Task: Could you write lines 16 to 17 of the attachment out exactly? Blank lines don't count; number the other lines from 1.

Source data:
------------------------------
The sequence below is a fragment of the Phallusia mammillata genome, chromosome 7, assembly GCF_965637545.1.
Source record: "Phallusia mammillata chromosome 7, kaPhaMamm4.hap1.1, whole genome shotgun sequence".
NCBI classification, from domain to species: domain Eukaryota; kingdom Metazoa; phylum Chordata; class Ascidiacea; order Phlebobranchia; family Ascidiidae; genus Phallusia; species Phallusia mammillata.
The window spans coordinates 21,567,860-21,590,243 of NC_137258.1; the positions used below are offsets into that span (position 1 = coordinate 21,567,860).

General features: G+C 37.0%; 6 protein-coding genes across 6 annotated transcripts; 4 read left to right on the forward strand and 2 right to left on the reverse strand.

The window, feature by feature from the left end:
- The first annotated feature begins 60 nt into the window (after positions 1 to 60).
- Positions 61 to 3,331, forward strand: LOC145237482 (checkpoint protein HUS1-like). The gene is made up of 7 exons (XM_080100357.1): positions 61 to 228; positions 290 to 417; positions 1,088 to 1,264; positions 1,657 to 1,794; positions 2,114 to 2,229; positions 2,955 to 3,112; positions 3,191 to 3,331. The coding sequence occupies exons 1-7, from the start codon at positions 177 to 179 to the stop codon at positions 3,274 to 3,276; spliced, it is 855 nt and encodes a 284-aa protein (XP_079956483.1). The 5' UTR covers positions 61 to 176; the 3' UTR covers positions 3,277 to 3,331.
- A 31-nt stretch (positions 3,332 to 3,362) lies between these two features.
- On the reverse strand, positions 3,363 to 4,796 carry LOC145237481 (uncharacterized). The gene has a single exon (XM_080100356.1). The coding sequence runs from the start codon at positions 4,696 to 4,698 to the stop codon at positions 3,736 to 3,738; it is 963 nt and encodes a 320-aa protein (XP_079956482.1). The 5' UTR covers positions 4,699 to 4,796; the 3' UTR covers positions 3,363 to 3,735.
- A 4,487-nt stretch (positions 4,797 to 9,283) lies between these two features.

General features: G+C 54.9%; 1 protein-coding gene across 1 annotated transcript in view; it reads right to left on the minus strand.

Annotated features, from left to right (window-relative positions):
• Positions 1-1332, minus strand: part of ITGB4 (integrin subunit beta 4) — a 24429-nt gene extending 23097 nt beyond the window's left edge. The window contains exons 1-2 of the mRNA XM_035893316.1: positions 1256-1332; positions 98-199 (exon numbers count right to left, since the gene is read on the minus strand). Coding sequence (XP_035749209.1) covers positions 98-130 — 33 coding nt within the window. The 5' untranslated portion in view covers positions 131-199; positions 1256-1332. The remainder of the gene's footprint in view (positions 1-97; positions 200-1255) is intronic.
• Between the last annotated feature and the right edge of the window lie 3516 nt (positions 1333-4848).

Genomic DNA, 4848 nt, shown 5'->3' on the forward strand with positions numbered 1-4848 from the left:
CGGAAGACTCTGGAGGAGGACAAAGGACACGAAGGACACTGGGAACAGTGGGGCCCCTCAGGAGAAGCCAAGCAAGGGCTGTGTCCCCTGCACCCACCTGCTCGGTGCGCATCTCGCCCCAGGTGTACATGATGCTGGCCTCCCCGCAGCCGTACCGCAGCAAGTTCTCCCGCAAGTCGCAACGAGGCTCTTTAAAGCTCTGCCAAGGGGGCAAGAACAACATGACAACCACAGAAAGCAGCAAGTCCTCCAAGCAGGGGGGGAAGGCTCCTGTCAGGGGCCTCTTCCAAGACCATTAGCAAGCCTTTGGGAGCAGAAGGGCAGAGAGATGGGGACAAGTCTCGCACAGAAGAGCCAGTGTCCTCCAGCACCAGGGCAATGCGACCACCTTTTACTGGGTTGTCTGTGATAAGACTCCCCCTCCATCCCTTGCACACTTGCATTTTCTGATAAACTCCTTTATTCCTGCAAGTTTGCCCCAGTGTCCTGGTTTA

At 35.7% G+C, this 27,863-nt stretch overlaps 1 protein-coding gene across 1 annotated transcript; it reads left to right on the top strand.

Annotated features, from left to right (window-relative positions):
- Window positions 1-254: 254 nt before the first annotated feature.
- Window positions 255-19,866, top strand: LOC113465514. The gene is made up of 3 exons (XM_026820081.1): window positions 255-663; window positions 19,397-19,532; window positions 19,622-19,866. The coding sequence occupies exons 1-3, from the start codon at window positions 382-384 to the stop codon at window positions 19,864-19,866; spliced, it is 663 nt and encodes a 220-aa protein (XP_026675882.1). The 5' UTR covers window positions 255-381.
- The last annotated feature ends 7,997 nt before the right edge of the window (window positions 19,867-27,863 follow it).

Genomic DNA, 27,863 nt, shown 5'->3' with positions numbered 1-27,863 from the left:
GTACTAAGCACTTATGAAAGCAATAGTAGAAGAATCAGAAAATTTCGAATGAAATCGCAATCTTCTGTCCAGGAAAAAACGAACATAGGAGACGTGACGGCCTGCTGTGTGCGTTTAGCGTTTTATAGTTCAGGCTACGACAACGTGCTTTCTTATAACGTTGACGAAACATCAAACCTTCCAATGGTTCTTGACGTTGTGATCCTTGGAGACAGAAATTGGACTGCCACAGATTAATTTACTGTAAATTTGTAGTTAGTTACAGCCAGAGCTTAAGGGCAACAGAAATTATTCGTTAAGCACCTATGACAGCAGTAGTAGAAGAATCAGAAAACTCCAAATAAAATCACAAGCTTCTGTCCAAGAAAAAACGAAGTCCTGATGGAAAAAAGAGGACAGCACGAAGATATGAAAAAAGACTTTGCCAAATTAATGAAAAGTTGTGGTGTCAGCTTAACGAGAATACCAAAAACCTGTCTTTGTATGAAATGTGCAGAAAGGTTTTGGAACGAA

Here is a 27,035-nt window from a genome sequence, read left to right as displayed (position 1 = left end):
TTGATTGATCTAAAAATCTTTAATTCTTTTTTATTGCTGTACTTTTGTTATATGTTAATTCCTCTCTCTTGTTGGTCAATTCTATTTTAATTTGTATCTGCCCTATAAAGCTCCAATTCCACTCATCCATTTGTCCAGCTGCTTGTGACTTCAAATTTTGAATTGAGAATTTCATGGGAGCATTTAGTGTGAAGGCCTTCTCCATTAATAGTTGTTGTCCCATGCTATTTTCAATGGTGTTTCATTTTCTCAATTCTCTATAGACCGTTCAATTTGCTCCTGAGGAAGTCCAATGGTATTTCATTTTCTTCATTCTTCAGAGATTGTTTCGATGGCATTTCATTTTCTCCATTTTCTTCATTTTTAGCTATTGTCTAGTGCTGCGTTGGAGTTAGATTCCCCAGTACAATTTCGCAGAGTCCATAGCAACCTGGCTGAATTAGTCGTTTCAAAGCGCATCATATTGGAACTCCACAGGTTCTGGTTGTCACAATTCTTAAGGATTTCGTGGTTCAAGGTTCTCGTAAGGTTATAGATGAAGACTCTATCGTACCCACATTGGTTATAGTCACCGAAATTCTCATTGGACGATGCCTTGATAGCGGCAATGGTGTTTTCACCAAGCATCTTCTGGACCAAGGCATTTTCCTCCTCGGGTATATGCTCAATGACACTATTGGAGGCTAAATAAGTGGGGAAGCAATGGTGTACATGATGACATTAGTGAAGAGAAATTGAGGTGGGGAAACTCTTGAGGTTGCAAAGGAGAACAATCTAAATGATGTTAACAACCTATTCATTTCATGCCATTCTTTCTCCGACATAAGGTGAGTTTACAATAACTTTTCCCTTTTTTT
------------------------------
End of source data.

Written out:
Genomic DNA, 4848 nt, shown 5'->3' on the forward strand with positions numbered 1-4848 from the left:
CGGAAGACTCTGGAGGAGGACAAAGGACACGAAGGACACTGGGAACAGTGGGGCCCCTCAGGAGAAGCCAAGCAAGGGCTGTGTCCCCTGCACCCACCTGCTCGGTGCGCATCTCGCCCCAGGTGTACATGATGCTGGCCTCCCCGCAGCCGTACCGCAGCAAGTTCTCCCGCAAGTCGCAACGAGGCTCTTTAAAGCTCTGCCAAGGGGGCAAGAACAACATGACAACCACAGAAAGCAGCAAGTCCTCCAAGCAGGGGGGGAAGGCTCCTGTCAGGGGCCTCTTCCAAGACCATTAGCAAGCCTTTGGGAGCAGAAGGGCAGAGAGATGGGGACAAGTCTCGCACAGAAGAGCCAGTGTCCTCCAGCACCAGGGCAATGCGACCACCTTTTACTGGGTTGTCTGTGATAAGACTCCCCCTCCATCCCTTGCACACTTGCATTTTCTGATAAACTCCTTTATTCCTGCAAGTTTGCCCCAGTGTCCTGGTTTA